Rawr! The fierce hustle to have dragon babies
How much of a role do the market and the business side of fertility clinics play in the demand for babies? And how does this market role affect egg donors and surrogate mothers? Just this year, the fertility industry saw an upsurge in demand that it had never seen before, owing to the phenomenon of the Dragon Baby.
Dragon Babies correspond to the Chinese zodiac Year of the Dragon, a particularly auspicious year in general, not only for having children. An article in the LA Times stated that a dragon baby is seen as having an increased likelihood of becoming rich and bringing good fortune to the entire family. “The dragon can swim and fly, traversing the seas as well as heaven. This symbolizes a life with no obstacles” (Xia 2012). Kathryn Manos, co-founder of Agency for Surrogacy Solutions and Global IVF Inc. reports to have seen over a 250% growth from Chinese and Chinese-American prospective families (Wang 2012). During the last Year of the Dragon, in 2000, the fertility industry was not large or well-established enough to register or incite the demand. This unprecedented clamor for “Dragon Babies” shows that the market can heavily impact fertility clinics, and therefore egg donors.
The dragon year and mythology extends beyond China into the surrounding countries of Korea, Japan and Taiwan. These Asian countries typically see about a 5% growth in birth rates during any Dragon Year, an increase which sharply drops with the start of the new zodiac year – the Year of the Snake. U.S. Based fertility clinics have also seen huge growth in the demand for Asian egg donors and Asian surrogate mothers. The target dates for conception and implantation range drastically from February 9, 2012, May 2, 2012, all the way to May 19, 2012, whereas any child conceived afterwards will be a snake, not a dragon (ibid, The Week 2012). Fertility clinics have been struggling to find enough Asian egg donors and surrogate mothers to meet the demand for the Dragon Baby year.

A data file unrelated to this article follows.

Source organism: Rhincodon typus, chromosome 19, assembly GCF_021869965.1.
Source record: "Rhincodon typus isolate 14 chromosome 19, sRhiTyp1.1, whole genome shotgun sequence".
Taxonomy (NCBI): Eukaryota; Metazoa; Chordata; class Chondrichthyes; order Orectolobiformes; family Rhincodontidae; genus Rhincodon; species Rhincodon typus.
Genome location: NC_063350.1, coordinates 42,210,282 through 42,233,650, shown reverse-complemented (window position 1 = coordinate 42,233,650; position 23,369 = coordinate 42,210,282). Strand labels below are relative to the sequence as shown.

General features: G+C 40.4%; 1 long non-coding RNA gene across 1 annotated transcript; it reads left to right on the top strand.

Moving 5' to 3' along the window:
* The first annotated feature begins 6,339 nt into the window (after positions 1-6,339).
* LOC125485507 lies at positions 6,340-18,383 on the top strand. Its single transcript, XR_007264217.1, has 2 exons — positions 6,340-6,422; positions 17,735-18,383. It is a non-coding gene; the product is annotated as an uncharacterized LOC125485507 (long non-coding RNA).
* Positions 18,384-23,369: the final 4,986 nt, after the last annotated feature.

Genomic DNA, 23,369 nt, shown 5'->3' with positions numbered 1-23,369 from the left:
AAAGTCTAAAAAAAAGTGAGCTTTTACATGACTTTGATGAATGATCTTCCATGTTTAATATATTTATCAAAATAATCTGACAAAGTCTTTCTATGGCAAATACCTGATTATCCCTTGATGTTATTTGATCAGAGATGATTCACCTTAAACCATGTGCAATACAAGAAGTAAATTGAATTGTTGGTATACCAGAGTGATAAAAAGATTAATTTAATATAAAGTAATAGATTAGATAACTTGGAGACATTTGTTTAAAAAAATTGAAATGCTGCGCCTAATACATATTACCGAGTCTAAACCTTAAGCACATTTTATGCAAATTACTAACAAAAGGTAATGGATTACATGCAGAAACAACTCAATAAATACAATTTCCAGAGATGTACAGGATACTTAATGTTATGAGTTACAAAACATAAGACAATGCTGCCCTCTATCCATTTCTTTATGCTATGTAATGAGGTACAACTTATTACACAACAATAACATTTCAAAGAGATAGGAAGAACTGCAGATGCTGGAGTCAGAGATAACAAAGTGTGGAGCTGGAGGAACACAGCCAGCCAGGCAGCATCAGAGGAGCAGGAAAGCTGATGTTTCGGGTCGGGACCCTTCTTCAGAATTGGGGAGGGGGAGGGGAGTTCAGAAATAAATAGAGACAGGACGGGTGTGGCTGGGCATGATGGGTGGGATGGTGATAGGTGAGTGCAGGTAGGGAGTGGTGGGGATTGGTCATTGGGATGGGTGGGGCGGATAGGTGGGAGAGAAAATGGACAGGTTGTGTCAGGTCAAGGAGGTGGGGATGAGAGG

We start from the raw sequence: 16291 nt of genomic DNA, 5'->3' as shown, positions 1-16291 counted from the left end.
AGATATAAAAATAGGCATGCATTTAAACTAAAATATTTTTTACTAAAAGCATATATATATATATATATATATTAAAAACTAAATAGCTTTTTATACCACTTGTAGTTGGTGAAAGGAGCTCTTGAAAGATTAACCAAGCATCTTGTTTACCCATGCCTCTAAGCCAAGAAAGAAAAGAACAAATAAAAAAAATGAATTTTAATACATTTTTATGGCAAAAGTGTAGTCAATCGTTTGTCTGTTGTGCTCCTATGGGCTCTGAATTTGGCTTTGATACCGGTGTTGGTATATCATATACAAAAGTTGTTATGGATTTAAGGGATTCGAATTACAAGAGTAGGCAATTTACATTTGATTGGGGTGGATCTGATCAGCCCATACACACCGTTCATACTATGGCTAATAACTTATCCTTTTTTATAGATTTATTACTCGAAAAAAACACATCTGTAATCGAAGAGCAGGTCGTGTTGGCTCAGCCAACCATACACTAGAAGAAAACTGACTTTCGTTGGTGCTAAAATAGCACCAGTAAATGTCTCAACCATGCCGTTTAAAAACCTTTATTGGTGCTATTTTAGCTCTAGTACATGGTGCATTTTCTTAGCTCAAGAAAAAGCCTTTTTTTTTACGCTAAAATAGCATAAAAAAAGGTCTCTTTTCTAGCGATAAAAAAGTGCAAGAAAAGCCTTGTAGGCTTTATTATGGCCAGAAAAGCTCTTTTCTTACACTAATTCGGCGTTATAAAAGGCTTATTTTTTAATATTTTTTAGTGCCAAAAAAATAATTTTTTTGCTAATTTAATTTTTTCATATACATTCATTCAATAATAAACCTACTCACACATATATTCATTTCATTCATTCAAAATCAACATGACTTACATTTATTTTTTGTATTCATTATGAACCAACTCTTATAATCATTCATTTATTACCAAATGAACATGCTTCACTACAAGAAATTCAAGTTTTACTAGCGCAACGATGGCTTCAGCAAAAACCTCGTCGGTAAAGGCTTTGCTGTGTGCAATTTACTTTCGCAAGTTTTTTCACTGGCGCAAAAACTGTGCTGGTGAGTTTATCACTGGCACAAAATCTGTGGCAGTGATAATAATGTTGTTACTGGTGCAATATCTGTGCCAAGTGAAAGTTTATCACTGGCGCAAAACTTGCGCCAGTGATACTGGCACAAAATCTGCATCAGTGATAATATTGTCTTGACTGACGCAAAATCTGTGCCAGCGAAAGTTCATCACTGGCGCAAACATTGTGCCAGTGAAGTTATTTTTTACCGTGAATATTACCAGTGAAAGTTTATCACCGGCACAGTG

Still the main question is, how exactly would these Asian donors be affected by this market demand? There is surprisingly little data on the matter. A majority of the articles I have found, (amongst many of those featured in this post) have been from the perspectives of the prospective families or the fertility clinics. However, numerous fertility clinics have reported to instituting new recruitment strategies and tactics to draw in more Asian egg donors and surrogate mothers. The Beverly Hills Egg Donation Clinic admitted to more aggressively targeting Chinese language newspapers.
Scrambling to find more Asian egg donors is not the only accommodation that has been made for Asian American clientele. For instance, the Agency for Surrogacy Solutions has created a fertility program specifically for this year called “the Dragon Baby Special,” which brings in Chinese translators to create a more comfortable and bilingual setting to make Asian prospective parents quickly deliver babies in time to make the Dragon Year in a more relaxed and at-ease surrounding (Fusillo 2012).
Despite the numerous articles, there is virtually no information from the egg donors or surrogate mothers themselves. Minority groups are exceedingly difficult to recruit for egg donation and surrogate motherhood; this is usually associated with their (assumed) stronger association and belief in blood ties and family groups and also the various treatments and visualizations of the female body. It is very interesting to note that varying levels of superstition are driving both the demand and the limitation of egg donors and surrogate mothers. The prospective parents and families specifically want a Dragon Baby to increase the chance of prosperity and luck, while some Asian American women may not become egg donors or surrogate mothers due to the belief of the implications on genetic relations and family bonds.
Many questions abound from this paradox: Are clinics offering more financial compensation to egg donors and surrogate mothers? Are they advertising in a way which de-emphasizes family ties to potential surrogate mothers or egg donors? Or because of the drastic increase in demand and the desire to meet this demand, are fertility clinics more likely to accept an egg donor or surrogate mother who might not fully pass all the required psychological tests? Though Dragon Babies are a very interesting look at the market influencing the demand for egg donors and surrogate mothers, ultimately, there needs to be more of a voice from the egg donors and surrogate mothers themselves, and more information about how these fertility clinics are changing their recruitment strategies.
Fusillo, Mary. Feb 15, 2012. The Donor Solution Increases Asian Egg Donor Recruitment to Respond to Year of the Dragon Intended Parent Demand. PR Web. Retrieved from: http://www.prweb.com/releases/2012/2/prweb9191651.htm
Jan 24, 2012. China’s “Year of the Dragon” baby boom: A guide. The Week. Retrieved from: http://theweek.com/article/index/223630/chinas-year-of-the-dragon-baby-boom-a-guide
Wang, Shirley. Jan 23, 2012. Having a Baby in the Year of the Dragon is too Lucky to be Left to Chance. Wall Streeet Journal. Retrieved from: http://online.wsj.com/article/SB10001424052970203806504577177011519558088.html
Xia, Rosanna. Feb 07, 2012. Year of the Dragon is also the Year of the Baby. Los Angeles Times. Retrieved from: http://articles.latimes.com/2012/feb/07/local/la-me-dragon-babies-20120207